Anyway, with a 256MB VPS – you don’t even want to go there. No matter how much you optimise, you still end up with a built in scalability limit. So, I took a look at Lighttpd and Nginx.

Web Servers – The New Breed

These two web servers come from very different backgrounds, yet are actually rather similar. Both are so-called – asynchronous web servers, as opposed to the request-per-process model of Apache.

Lighttpd (pron: Lighty) is a single threaded web server which was famously developed to solve the C10K problem; that is, to serve 10,000 simultanious connections.

NginX (pron: Engine-X) originates from Russia; it was written for rambler.ru, which is Russias second bussiest web site. It runs with a single master process which delegates work to a small number of worker processes; so not quite single threaded – but light footed, shall we say.

My (limited) expereinces with NginX and Lighttpd.

First, I installed Lighttpd – to be fair, I didn’t really give it much of a chance – I read of several detailed accounts of memory leaks, enough to require scheduled restarts of the HTTPD. Now, I don’t really want to have to include scheduled restarts in my production servers (reminds me of running IIS2), nor do I want to have to reserve memory to cater for a leaking process, so I immediatley uninstalled lighttpd and instead took a look at NginX.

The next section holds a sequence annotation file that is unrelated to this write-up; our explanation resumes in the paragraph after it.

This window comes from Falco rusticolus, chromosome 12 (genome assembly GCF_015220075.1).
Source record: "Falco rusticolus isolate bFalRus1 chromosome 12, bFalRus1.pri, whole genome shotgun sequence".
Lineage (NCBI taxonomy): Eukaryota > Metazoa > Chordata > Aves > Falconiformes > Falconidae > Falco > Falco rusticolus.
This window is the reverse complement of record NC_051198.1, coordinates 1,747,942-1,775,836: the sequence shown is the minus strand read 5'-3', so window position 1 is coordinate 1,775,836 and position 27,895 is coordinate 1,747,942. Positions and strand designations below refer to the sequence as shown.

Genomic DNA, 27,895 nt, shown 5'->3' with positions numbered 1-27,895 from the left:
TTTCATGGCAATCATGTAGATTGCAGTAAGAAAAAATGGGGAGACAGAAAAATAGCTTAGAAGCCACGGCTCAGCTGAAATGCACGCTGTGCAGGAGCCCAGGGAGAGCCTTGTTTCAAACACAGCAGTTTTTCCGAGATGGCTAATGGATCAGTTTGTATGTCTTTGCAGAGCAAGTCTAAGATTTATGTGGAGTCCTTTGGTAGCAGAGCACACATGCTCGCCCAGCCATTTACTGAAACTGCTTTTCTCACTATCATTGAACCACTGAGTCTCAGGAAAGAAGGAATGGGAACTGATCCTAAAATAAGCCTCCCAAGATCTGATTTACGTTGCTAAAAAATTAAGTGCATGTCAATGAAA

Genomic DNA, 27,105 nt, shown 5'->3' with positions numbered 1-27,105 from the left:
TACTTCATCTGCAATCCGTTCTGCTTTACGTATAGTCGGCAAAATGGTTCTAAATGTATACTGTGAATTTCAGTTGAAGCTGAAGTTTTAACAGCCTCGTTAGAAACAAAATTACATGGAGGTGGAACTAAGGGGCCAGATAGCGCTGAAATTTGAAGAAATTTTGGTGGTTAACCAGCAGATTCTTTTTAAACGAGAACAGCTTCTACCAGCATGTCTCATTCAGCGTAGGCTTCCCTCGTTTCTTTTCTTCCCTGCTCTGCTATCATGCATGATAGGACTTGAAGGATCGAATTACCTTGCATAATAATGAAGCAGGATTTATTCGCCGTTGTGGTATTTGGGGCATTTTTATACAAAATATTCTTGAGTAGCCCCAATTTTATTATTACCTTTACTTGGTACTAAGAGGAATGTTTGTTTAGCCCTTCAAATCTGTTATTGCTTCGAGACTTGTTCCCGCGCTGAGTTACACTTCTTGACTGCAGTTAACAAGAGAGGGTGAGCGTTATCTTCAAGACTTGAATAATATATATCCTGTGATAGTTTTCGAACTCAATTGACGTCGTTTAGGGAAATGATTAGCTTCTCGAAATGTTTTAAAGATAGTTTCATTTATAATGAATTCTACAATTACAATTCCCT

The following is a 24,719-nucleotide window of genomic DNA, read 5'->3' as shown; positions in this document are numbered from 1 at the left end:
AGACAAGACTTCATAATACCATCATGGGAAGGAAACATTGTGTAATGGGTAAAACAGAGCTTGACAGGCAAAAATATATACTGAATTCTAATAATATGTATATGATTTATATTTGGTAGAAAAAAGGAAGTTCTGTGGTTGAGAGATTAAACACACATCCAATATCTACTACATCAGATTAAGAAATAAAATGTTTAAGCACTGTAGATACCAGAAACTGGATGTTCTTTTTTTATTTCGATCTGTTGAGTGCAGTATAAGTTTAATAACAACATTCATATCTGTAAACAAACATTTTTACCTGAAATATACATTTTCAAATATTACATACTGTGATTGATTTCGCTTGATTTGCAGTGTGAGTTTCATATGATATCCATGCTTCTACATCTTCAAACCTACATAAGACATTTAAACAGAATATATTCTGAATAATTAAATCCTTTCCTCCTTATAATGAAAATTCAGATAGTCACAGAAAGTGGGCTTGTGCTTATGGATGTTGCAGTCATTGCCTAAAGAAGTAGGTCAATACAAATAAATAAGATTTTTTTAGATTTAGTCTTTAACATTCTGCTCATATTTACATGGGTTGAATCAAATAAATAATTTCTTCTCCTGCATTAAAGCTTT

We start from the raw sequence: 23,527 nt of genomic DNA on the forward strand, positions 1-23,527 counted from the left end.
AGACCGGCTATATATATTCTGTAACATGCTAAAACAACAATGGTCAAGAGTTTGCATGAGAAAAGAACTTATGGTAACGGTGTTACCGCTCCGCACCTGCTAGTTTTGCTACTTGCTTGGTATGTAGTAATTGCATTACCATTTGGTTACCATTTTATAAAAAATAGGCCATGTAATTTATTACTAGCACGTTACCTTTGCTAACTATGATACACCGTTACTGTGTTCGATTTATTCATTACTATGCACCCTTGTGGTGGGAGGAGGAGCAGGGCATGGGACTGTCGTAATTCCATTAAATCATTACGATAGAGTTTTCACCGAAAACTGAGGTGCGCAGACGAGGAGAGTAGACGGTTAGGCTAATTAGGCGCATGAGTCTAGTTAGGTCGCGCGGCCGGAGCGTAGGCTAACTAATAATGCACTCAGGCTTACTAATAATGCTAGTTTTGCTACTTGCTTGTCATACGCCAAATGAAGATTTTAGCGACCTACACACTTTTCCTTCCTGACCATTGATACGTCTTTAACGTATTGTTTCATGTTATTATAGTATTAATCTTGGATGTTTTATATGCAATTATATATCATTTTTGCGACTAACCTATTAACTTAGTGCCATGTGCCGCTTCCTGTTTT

The Contender from the East

NginX is relatively new to the the English speaking world, the documentation was only recently translated from Russian to English; although the code is more mature than you might at first think.

I have to say that the NginX English wiki is excellent; the configuration is very similar to Apache – but with a slight bias towards c syntax (i.e. it’s easier to read with curly brackets and indentation). So, if you are familiar with configuring Apache, NginX is easy.